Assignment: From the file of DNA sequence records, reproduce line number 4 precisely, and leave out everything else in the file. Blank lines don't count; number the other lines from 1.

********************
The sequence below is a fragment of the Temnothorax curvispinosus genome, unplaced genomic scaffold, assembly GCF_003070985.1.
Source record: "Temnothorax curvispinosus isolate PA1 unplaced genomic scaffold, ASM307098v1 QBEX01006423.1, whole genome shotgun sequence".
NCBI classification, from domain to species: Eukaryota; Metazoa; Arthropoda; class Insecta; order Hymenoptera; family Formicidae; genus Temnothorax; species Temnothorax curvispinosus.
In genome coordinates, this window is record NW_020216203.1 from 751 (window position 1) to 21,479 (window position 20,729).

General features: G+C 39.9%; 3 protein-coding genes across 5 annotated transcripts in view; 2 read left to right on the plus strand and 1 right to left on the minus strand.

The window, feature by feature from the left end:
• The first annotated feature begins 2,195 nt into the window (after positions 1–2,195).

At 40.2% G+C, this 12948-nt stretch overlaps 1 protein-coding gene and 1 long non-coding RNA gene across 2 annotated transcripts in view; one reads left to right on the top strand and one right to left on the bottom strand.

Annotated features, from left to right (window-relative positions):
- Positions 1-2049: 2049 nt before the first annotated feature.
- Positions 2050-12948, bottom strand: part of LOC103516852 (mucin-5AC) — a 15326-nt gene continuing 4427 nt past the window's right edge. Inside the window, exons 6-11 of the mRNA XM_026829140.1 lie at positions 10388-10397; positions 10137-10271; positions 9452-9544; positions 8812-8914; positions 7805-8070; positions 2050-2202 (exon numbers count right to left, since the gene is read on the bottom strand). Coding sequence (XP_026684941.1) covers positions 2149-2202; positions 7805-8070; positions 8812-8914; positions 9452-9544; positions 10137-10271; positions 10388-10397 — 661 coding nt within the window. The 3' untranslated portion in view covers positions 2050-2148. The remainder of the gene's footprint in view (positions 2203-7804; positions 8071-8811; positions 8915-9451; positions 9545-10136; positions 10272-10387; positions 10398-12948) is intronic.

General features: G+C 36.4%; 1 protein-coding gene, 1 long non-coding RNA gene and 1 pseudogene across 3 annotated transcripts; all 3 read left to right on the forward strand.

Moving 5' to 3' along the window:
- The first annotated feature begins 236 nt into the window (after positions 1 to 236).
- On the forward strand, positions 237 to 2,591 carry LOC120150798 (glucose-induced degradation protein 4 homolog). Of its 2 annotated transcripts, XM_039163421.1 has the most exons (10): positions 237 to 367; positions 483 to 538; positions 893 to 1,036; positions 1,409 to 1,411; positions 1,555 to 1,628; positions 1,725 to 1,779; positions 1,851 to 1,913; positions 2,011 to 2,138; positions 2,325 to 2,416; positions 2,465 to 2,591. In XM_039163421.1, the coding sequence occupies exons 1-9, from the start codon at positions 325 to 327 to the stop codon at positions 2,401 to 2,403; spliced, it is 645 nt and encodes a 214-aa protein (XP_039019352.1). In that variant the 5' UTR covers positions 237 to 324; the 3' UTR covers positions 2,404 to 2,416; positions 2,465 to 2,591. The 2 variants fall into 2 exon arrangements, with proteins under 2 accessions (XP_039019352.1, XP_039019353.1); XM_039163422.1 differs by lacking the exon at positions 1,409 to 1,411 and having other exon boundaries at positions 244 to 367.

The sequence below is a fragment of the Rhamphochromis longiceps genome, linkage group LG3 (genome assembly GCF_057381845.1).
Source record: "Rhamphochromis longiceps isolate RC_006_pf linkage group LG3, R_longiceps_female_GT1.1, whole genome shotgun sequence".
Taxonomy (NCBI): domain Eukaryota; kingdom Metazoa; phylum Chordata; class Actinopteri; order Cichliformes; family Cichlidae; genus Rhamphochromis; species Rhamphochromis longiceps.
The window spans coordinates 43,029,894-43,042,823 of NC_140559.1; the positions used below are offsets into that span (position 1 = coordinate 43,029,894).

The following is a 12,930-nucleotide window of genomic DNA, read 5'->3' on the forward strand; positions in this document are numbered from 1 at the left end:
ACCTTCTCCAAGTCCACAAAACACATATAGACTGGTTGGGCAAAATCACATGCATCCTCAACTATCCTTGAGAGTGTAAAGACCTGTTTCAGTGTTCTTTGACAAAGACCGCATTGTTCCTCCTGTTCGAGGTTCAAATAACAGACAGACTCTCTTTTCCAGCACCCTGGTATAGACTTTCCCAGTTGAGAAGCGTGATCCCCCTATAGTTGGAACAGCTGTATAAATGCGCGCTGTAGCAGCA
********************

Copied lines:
In genome coordinates, this window is record NW_020216203.1 from 751 (window position 1) to 21,479 (window position 20,729).